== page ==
Arsenic and Immune Response to Influenza Vaccination in Pregnant Women and Newborns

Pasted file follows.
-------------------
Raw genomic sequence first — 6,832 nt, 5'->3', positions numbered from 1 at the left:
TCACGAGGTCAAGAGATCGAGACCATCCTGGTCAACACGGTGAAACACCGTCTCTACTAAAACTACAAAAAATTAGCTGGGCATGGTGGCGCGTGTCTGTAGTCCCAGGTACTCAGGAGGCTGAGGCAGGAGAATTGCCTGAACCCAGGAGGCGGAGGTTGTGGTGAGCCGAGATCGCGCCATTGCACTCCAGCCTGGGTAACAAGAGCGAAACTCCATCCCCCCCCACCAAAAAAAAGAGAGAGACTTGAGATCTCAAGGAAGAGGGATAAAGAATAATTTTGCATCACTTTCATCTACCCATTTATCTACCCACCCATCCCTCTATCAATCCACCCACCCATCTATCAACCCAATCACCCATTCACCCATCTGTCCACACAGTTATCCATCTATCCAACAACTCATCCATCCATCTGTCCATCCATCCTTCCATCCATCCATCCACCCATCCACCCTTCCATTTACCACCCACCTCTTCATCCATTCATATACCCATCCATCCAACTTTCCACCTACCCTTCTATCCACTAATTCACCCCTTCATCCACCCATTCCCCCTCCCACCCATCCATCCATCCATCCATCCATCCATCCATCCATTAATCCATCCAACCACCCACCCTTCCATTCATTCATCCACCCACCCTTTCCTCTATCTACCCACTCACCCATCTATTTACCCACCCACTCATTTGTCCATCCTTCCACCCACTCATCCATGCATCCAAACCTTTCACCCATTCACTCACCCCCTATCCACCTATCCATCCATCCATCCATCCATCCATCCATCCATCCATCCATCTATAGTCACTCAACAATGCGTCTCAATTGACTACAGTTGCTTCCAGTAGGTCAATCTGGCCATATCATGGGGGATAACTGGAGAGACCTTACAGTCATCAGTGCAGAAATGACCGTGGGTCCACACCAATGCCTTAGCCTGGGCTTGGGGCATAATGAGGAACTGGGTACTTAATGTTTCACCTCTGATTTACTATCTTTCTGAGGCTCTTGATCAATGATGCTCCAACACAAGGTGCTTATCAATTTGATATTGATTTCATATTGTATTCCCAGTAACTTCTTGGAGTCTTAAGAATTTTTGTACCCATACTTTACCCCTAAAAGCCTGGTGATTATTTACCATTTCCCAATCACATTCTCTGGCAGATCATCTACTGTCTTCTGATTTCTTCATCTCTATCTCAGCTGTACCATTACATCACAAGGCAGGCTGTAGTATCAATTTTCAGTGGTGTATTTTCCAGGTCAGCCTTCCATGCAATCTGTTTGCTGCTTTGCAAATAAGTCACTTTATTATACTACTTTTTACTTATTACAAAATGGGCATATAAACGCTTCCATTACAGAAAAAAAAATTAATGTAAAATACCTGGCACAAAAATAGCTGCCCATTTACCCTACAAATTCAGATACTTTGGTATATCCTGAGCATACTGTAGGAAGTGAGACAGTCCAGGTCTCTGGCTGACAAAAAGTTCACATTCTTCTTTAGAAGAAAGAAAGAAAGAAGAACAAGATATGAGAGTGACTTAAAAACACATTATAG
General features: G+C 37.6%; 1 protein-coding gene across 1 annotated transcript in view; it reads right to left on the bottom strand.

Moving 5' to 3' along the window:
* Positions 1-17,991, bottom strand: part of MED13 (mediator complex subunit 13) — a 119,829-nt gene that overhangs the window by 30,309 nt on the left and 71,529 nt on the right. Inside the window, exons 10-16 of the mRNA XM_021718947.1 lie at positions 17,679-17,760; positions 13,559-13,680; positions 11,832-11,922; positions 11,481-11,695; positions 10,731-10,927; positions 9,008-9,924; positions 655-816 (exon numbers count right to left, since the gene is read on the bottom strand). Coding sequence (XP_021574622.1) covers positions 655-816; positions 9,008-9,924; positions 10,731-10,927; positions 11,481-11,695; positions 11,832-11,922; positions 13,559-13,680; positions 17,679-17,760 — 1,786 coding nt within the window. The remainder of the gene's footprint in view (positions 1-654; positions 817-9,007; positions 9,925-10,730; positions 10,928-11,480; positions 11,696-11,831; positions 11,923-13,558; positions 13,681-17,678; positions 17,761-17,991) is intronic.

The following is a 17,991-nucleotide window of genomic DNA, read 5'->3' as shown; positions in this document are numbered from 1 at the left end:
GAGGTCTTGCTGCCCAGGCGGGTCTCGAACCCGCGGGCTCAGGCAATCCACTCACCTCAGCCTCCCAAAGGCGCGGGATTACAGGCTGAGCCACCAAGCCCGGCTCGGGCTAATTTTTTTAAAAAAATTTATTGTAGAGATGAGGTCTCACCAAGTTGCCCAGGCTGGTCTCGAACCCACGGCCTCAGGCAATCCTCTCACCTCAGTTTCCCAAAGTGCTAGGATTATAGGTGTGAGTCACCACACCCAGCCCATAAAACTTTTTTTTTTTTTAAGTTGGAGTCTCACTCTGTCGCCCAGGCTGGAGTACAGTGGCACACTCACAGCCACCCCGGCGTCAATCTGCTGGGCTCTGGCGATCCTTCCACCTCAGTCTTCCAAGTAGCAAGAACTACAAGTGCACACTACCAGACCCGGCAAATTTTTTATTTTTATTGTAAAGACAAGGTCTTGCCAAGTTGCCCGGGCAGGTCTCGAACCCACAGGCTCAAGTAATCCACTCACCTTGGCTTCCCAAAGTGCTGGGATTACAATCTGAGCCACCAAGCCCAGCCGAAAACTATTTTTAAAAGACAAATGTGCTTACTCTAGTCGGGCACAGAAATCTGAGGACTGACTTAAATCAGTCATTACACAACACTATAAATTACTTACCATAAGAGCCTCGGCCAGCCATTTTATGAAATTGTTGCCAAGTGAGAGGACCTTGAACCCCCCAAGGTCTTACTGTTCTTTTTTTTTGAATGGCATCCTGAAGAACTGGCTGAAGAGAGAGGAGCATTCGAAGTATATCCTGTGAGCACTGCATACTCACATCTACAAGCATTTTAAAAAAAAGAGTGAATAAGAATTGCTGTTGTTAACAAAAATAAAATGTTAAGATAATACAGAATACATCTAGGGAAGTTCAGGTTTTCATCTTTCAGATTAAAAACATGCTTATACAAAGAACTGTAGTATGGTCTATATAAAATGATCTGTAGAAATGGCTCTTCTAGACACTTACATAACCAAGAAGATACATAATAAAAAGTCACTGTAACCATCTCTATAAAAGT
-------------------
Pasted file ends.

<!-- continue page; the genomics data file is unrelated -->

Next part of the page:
DESCRIPTION: There is a fundamental gap in understanding of whether arsenic, a known developmental toxicant, alters maternal immune responses to vaccination and whether exposure to arsenic during pregnancy impairs the transfer of maternal vaccine-induced antibody to the newborn. Moreover, factors known to affect arsenic metabolism and toxicity outcomes, particularly micronutrients critical in one-carbon metabolism, have not been evaluated in studies of arsenic immunotoxicity and vaccine-induced protection in mothers and their newborns. Continued existence of this gap represents an important problem because, until it is filled, optimal points for intervention to prevent arsenic-related immunotoxicity and morbidity during pregnancy and early life will not be known. Our objective is to investigate how maternal arsenic exposure and one-carbon metabolism micronutrient deficiencies alter maternal and newborn influenza antibody titer and avidity, respiratory morbidity, and measures of systemic immune function following maternal influenza vaccination. Our hypothesis is that maternal arsenic exposure and one-carbon metabolism micronutrient deficiencies can alter maternal and newborn influenza antibody titer and avidity, respiratory morbidity, and systemic immune function following influenza vaccination during pregnancy.